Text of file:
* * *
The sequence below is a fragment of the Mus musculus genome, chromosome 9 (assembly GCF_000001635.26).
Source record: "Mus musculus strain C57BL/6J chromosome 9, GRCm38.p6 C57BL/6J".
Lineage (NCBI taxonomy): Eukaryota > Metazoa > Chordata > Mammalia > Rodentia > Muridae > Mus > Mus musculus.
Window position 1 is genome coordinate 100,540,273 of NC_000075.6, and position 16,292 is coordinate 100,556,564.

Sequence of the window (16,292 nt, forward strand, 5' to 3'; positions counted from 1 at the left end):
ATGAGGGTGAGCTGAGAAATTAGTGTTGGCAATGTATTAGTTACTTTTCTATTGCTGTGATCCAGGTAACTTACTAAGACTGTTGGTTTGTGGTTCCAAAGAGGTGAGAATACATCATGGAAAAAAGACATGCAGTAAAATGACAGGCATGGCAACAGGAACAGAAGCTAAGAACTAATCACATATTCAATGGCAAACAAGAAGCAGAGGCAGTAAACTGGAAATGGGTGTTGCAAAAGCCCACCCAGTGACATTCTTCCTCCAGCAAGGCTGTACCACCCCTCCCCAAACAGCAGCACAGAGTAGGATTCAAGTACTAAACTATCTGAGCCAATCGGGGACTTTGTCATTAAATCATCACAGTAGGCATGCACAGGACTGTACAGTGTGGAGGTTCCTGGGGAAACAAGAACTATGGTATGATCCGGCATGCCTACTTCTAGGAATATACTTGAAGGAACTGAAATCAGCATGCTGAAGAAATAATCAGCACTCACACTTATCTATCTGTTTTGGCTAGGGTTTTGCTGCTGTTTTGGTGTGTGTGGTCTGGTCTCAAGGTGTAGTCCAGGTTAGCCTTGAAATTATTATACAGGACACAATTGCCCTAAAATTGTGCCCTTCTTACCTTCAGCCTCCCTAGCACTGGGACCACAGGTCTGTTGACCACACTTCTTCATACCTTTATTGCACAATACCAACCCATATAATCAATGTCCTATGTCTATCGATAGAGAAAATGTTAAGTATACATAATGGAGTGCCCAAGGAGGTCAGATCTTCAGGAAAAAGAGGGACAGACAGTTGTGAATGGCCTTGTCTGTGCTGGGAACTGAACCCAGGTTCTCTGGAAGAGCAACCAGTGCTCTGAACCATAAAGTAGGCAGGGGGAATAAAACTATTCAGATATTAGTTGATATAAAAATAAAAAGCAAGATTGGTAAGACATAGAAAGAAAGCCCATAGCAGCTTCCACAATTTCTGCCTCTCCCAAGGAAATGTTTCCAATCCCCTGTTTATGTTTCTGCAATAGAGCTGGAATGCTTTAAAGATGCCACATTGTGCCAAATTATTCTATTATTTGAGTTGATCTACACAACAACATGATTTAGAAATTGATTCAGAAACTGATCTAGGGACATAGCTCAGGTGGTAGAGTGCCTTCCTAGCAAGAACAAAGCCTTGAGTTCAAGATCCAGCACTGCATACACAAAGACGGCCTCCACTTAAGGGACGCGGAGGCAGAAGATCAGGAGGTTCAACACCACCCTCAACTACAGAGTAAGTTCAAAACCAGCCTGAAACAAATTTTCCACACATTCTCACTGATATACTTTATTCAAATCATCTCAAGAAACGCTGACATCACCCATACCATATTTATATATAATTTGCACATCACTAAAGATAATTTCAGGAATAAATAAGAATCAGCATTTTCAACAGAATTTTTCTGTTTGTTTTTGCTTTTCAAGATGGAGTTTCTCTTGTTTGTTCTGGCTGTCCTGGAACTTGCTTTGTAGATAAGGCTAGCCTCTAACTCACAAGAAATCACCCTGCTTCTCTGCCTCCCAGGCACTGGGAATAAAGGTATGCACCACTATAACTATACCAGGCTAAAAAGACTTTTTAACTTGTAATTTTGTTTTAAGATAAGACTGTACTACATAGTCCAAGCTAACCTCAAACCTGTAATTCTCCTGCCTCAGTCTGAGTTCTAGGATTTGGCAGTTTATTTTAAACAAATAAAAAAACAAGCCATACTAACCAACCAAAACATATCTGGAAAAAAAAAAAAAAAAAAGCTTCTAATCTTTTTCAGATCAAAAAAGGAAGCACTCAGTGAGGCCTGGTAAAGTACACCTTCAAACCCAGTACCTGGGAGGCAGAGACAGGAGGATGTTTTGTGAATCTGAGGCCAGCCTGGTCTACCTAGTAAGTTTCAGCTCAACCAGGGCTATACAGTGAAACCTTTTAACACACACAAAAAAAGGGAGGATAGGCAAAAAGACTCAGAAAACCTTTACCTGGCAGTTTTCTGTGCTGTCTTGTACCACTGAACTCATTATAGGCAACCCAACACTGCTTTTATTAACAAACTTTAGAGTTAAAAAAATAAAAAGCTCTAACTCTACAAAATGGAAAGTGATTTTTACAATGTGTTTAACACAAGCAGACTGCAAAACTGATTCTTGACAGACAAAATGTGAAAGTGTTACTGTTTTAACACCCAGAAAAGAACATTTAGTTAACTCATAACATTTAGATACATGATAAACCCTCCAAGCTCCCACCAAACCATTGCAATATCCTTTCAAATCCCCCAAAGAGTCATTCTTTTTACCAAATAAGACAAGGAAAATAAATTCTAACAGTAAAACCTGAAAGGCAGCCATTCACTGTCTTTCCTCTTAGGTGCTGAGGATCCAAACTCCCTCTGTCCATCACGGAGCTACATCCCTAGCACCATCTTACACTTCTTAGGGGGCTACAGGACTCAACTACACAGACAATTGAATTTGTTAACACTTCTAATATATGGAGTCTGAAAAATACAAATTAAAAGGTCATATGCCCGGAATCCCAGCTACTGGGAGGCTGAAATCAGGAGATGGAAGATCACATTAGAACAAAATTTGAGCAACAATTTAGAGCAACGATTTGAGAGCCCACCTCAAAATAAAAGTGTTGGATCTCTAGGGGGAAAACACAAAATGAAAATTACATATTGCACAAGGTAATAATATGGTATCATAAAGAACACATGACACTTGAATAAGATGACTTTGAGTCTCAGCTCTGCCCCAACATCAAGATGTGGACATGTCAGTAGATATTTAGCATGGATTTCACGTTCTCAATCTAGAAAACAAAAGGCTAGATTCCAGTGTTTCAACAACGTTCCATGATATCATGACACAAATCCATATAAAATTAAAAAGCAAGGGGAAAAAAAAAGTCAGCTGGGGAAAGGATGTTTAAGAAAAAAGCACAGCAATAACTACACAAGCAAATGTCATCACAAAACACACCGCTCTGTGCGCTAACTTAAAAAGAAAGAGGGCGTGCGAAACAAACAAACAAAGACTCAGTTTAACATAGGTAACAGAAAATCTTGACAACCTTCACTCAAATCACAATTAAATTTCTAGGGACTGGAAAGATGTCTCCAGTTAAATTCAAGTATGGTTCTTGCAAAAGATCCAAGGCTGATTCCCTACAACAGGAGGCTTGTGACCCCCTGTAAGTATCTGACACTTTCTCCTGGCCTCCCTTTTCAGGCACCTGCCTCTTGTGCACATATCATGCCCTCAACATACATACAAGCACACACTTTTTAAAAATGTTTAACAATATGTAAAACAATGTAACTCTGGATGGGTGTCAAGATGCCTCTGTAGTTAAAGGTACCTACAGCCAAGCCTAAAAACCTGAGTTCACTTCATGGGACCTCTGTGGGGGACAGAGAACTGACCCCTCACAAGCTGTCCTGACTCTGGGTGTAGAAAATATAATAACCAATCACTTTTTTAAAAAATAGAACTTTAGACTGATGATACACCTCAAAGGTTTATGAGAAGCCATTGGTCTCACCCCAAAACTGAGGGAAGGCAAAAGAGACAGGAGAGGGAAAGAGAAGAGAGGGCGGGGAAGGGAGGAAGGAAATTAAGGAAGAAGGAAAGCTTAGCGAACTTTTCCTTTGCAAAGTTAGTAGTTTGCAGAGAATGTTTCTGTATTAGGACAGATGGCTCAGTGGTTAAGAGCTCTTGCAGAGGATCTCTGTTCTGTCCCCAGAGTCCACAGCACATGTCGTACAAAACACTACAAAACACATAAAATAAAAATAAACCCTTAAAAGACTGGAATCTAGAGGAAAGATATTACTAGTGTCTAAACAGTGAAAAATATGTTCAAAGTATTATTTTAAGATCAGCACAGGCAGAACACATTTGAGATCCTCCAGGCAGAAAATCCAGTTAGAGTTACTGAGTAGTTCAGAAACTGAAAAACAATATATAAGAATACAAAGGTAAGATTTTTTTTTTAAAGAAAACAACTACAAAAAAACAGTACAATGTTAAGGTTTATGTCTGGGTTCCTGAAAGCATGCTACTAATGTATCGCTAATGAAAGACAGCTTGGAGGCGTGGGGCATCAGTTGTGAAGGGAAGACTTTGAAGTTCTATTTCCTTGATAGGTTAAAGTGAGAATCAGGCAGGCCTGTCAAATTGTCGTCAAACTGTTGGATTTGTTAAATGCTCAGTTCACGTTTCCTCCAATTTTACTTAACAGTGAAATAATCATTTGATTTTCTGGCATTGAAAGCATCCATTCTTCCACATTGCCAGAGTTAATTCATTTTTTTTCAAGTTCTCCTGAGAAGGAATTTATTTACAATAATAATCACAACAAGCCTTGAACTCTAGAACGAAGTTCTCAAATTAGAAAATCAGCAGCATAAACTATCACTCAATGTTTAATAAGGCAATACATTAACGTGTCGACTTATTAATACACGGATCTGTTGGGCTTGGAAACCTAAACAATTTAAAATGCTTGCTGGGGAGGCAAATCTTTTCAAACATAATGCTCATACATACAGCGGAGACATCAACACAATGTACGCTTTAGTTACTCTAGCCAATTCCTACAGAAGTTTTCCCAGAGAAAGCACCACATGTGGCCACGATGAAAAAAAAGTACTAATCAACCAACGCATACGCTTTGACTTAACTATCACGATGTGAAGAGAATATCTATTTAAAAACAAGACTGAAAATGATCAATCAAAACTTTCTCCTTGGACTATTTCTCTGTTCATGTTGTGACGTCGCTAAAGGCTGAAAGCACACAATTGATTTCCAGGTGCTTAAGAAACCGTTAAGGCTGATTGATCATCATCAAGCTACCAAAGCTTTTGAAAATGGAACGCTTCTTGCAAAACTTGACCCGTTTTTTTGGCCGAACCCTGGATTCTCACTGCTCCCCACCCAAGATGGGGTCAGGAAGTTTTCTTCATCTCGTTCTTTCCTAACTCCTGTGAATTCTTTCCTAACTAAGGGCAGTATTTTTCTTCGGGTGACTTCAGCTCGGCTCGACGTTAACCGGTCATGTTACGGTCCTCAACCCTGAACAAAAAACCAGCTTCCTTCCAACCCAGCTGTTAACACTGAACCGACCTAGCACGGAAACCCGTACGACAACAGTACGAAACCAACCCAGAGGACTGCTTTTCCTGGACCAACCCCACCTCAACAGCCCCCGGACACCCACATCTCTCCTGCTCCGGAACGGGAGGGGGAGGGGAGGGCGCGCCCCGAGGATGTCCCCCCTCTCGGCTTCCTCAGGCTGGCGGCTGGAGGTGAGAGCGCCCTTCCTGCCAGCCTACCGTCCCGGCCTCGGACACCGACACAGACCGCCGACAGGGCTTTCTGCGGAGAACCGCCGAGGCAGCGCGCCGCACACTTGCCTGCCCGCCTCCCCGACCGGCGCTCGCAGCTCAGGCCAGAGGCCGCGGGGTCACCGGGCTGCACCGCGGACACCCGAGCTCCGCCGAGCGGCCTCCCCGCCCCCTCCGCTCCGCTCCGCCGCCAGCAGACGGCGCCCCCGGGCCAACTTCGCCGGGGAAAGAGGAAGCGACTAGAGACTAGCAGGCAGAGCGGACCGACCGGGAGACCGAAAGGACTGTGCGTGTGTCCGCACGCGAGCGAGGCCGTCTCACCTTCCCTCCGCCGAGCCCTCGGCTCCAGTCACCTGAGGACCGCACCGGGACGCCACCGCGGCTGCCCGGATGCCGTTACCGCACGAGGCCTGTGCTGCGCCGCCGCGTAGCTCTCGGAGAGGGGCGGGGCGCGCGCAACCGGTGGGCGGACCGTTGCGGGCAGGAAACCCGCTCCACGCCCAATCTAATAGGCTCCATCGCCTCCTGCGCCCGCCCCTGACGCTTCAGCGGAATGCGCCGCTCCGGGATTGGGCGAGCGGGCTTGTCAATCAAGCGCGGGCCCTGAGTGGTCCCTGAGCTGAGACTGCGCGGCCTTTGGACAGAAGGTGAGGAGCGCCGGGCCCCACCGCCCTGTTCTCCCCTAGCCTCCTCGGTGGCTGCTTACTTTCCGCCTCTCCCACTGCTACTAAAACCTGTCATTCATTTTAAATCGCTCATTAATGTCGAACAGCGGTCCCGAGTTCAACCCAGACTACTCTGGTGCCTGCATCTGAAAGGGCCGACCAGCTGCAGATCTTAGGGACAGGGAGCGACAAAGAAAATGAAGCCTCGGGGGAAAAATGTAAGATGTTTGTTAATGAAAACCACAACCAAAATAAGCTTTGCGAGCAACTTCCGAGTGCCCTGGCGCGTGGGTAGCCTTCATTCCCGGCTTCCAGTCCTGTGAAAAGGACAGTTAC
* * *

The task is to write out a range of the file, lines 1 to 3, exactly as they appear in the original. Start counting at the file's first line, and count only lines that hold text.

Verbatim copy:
The sequence below is a fragment of the Mus musculus genome, chromosome 9 (assembly GCF_000001635.26).
Source record: "Mus musculus strain C57BL/6J chromosome 9, GRCm38.p6 C57BL/6J".
Lineage (NCBI taxonomy): Eukaryota > Metazoa > Chordata > Mammalia > Rodentia > Muridae > Mus > Mus musculus.